Tuesday, January 14th, 2014 by Jenna Bellassai
Clockwise from top left: Sabirul Islam, Jalen Brown, Meradith Leebrick, Vlad Tudose
All entrepreneurs had to start somewhere, and young adults are paving the way. If you’re considering becoming an entrepreneur, it’s a good idea to first read the advice of other young entrepreneurs who were in your position once before. In this article, we synthesize the advice of more experienced entrepreneurs as well as words of wisdom from some of the young entrepreneurs we’ve featured on Taking on the Giant.
Just Starting Out
Build a business around what you know and love, not a whim that seems profitable but doesn’t interest you. Enthusiasm is often the key for a new idea to take flight.
Research the field you will go into to make sure you know what you’re talking about and that you don’t make ill-informed decisions. If you’d like to start a non-profit organization benefitting honeybees, make sure that you know all there is to know about the honeybee before you move forward. In addition, it wouldn’t hurt to know about non-profit management and growth.
Take entrepreneurial risks while you are still young. Now is the time to throw caution to the wind. Make sure that your risks are calculated, but don’t be afraid to take them.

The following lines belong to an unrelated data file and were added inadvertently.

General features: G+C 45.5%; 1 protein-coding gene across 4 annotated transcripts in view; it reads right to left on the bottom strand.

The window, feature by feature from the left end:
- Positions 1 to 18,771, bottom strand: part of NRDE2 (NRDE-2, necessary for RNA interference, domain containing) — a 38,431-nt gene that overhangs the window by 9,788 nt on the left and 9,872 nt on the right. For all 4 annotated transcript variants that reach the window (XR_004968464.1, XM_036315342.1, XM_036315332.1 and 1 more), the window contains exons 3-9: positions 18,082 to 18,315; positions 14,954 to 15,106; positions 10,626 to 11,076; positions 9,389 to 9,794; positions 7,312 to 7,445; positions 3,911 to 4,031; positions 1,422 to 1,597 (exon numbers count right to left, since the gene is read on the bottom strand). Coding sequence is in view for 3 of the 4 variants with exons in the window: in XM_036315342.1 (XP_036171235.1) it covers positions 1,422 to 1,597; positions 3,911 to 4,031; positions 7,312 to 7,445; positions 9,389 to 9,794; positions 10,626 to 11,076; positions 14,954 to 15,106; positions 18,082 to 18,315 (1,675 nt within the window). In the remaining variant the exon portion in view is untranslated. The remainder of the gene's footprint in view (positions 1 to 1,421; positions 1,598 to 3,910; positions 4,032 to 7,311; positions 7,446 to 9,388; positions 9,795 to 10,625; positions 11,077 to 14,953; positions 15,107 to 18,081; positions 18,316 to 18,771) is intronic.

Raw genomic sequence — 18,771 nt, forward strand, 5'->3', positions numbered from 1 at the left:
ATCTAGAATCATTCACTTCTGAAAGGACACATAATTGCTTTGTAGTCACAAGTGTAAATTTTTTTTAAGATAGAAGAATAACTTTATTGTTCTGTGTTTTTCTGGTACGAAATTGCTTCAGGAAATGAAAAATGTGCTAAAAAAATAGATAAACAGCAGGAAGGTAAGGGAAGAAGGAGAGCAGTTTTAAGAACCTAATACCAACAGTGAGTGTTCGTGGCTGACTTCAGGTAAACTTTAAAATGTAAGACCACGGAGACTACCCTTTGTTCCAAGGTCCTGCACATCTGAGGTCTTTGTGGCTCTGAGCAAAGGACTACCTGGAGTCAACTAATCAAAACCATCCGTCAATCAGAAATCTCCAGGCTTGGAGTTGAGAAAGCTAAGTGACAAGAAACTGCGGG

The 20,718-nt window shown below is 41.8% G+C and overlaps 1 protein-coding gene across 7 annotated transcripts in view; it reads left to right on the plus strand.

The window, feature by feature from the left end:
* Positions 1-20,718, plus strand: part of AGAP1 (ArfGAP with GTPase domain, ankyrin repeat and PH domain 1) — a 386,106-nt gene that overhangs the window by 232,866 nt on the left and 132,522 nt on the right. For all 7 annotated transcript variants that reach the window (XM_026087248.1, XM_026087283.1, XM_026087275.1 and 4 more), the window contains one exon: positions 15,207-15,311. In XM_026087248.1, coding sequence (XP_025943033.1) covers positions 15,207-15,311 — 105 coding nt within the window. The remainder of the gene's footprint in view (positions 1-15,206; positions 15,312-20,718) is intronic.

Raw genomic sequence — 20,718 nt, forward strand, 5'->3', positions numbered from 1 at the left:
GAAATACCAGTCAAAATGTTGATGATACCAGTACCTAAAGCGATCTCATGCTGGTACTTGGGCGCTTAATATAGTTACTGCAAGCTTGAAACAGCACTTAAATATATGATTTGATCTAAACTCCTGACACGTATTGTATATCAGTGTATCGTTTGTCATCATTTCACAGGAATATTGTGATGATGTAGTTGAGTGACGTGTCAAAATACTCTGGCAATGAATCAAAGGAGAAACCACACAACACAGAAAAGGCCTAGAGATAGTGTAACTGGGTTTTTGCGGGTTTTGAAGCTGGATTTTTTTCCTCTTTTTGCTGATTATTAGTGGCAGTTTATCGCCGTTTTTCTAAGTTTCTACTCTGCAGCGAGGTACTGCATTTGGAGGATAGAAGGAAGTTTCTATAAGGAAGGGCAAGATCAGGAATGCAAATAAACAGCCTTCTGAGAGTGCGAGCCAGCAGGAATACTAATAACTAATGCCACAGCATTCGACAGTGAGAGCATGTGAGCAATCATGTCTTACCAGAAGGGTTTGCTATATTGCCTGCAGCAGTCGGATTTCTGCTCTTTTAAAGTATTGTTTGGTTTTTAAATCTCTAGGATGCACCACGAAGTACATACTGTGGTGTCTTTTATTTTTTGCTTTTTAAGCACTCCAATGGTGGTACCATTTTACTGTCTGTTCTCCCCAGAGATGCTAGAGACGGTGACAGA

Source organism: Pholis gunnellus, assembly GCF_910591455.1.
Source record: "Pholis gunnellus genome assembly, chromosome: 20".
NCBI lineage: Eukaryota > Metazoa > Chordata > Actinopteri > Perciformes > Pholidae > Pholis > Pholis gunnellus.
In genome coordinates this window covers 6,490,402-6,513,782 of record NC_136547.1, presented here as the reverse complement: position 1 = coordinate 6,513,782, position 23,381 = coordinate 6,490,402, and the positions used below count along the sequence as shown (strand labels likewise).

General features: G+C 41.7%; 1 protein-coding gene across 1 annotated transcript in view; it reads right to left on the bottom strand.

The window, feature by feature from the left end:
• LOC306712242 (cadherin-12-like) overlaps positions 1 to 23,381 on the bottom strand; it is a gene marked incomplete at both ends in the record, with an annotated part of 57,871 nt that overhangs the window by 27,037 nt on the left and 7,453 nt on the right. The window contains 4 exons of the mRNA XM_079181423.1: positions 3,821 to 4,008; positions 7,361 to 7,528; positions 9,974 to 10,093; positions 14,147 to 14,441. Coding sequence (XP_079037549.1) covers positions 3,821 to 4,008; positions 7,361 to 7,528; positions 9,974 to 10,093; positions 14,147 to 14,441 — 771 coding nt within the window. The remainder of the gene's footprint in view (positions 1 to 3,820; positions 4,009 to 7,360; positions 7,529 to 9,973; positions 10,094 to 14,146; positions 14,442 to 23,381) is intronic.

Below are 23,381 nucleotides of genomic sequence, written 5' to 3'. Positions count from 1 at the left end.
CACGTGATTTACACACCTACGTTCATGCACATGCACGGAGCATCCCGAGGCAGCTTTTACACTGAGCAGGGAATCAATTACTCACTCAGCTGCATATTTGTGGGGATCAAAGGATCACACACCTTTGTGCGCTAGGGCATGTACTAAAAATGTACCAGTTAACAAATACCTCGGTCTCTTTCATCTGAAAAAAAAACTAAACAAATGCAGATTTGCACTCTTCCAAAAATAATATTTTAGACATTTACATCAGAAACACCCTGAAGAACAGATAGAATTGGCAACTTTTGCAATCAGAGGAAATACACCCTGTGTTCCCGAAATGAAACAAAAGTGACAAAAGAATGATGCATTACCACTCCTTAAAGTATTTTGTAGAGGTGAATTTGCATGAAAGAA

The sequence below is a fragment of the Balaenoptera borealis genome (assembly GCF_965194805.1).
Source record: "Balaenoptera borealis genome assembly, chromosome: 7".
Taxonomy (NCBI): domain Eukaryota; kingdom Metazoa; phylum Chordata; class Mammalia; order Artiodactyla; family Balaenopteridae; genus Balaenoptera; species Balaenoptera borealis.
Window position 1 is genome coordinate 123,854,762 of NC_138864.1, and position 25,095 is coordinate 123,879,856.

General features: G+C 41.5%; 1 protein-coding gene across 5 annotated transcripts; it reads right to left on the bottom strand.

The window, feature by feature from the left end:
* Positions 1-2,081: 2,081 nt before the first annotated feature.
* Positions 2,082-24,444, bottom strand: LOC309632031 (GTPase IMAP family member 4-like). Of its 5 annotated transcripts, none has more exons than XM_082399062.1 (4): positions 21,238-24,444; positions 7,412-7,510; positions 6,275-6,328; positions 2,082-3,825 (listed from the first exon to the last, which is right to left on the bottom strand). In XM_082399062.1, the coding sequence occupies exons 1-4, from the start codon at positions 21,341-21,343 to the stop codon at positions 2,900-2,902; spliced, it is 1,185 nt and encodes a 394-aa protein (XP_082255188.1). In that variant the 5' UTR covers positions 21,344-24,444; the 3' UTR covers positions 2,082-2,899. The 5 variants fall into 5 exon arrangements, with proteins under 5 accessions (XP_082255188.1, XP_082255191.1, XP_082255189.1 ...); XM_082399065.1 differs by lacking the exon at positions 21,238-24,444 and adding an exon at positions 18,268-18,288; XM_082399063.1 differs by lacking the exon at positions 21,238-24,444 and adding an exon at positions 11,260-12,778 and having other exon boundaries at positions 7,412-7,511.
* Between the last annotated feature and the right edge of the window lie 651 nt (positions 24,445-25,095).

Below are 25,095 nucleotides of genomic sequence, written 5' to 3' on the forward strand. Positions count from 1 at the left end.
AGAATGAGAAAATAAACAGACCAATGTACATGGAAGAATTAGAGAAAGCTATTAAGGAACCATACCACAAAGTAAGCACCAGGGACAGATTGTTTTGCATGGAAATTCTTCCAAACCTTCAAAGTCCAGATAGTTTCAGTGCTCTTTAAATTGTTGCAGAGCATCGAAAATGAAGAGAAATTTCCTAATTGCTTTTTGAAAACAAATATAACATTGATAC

Simplify your idea until it is financially reasonable. Any endeavor will take funding, so it’s important to consider cost from the start. Be frugal when planning your initial actions, especially because you’re likely to be starting on a very limited budget.
Be creative about what you can do with the resources available to you. With a little bit of ingenuity, a little money can go a long way.
Be honest about your idea’s capability, but aim to exceed expectations to gather attention. It’s not a good idea to exaggerate your idea’s potential because this exaggeration can result in the idea falling short of the claims made to investors. Pitch your idea confidently but honestly so that in the event your idea is more successful than your realistic prediction, you will receive more attention.
Putting Your Idea in Motion
Avoid getting side-tracked. Focus on one venture to start. If you have too much on your plate, it will be difficult for any one concept to get off the ground.
A backup plan can cost you. Having a safety net (such as a more secure job on the side of your entrepreneurial venture) may be detrimental to your efforts because it takes your focus off your own pursuits.
Construct a supportive and productive team around you who can help with the difficulties you encounter along the way. There’s no rule that you have to run your businessalone; in fact, having reliable partners is essential for both your business’s success and your sanity.
Find a concise way to state your business’s mission and goals. You will need to be ready to pitch your ideas accurately and briefly to anyone with whom you come in contact.
Don’t give up the project just because of some minor setbacks. It is more than likely that getting discouraged will be part of the process. Try to view small failures as opportunities for reflection and growth.